Camden Mom Talks Home Instruction: ‘It Taught Me to Identify their Strengths and Weaknesses’

BySteven Rodas
KIPP students Mha-Ki ,7 and his sister Azerionna, 13

KIPP students Mha-Ki ,7 and his sister Azerionna, 13

CAMDEN, NJ — While not ideal for Danielle Crudup, the mother of two Camden KIPP students, home instruction was something she took in stride.

It was March 13 when the renaissance school network shuttered its buildings in the city — in line with New Jersey institutions’ response to COVID-19.

Remote learning packets were prepared for at least two weeks of work, and soon over one thousand laptops were distributed to students in order to begin virtual learning April 6.

Azerionna Crudup, 13, and her little brother, Mha-Ki, 7, were two of the approximate 1,500 students within the network citywide. They attend Whittier Middle School and Lanning Square Primary respectively.

“A few months in it became much better, we settled into a schedule. But at first it was very challenging,” Crudup, a single-mother told TAPinto Camden in reflecting about the early days. “Even though I have to work 9-5, I was making sure they did all their assignments, their homework, and [corresponded] with teachers.”

Crudup works as an assistant manager at Taco Bell – where daily temperature checks and strict rules over the handling of food became the new normal for her and co-workers.

“I just prayed and let God take control,” she said. “At work we submit to checks, wash our hands, wear what we need to, and make sure we don’t cross-contaminate. Besides that prayer and planning have gotten me this far.”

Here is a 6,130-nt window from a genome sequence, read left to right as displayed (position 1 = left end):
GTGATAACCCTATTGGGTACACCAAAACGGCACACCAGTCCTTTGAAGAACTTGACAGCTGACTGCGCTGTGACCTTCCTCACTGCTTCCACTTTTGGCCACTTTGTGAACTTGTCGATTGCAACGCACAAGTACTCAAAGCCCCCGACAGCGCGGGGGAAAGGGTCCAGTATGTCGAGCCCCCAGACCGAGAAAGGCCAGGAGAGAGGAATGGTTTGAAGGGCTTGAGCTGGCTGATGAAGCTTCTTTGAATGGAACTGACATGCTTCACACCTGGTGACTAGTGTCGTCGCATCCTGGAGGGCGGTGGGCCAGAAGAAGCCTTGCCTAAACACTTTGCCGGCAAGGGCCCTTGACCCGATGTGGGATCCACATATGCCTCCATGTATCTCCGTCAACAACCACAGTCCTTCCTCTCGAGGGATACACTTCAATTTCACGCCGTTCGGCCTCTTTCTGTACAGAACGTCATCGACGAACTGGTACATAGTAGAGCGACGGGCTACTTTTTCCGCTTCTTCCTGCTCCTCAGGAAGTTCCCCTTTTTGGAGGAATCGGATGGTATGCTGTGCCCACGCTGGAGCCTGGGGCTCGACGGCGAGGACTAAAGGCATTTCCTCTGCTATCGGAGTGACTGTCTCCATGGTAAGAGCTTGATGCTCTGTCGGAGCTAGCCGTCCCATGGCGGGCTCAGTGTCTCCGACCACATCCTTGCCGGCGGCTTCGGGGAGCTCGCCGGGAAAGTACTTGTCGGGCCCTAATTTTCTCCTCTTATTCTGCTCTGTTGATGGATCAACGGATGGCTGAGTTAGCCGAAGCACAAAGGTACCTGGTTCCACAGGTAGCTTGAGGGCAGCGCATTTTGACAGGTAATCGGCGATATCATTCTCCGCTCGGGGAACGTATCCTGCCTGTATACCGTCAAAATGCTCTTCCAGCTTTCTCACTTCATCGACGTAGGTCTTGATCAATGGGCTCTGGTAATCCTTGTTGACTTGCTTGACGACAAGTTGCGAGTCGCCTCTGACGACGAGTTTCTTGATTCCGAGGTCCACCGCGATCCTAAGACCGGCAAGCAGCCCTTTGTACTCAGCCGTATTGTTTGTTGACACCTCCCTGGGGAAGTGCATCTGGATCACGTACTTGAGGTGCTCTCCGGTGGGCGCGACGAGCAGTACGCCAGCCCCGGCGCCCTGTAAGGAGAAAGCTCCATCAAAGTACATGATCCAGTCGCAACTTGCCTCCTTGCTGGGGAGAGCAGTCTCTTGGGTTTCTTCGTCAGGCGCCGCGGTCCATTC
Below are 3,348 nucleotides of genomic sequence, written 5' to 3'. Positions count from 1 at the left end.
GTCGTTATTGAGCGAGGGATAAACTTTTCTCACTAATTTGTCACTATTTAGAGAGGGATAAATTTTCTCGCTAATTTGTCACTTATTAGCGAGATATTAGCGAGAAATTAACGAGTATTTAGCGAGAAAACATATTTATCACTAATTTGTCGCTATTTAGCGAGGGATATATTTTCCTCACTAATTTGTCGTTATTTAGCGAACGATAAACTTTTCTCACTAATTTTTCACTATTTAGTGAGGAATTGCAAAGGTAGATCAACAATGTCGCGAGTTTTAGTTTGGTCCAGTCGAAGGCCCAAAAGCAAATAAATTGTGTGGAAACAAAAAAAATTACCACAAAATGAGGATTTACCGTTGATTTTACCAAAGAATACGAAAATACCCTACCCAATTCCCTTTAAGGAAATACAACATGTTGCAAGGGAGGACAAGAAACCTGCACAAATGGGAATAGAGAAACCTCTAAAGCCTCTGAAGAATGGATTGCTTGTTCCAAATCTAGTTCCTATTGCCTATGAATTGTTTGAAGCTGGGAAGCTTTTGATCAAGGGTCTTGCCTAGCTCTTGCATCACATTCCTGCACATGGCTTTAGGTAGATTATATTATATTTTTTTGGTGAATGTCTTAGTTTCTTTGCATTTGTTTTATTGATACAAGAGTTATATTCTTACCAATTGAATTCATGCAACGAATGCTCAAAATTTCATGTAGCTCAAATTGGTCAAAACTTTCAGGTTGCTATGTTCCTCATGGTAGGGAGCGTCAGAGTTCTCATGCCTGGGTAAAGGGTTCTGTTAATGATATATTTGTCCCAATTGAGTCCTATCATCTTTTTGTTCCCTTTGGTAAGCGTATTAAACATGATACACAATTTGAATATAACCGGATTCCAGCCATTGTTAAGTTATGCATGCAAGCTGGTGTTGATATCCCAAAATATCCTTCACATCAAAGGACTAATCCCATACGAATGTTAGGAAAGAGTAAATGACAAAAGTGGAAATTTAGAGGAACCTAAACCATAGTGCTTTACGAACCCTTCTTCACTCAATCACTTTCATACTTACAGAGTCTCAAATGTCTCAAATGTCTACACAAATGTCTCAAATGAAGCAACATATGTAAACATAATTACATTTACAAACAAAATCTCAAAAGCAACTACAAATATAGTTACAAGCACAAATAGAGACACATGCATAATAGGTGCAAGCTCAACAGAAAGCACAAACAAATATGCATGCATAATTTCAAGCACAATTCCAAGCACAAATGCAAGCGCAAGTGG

Crudup said KIPP instructors were critical in not only providing instruction but going above and beyond.

“You really saw the foundation our teachers built over the years, the strong relationships with the kids and families, when this all took place,” Drew Martin, Executive Director for the KIPP Cooper Norcross Academies (KCNA) in Camden, said in an interview. “You saw many teachers taking extra steps to make things easier for them.”

That included 4th grade Whittier school teacher Danyel Williams, who troubleshooted internet issues with parents, and Charles Lane, a music teacher at Lanning Square, who hand-delivered instruments to students.

While online courses became the norm, buildings themselves have undergone deep cleaning — with other protocols are in the works as well.

“Most recently, we’ve done a lot of piloting, so what we can have the appropriate plan in place if the governor says we can or can’t return in September,” Martin added.

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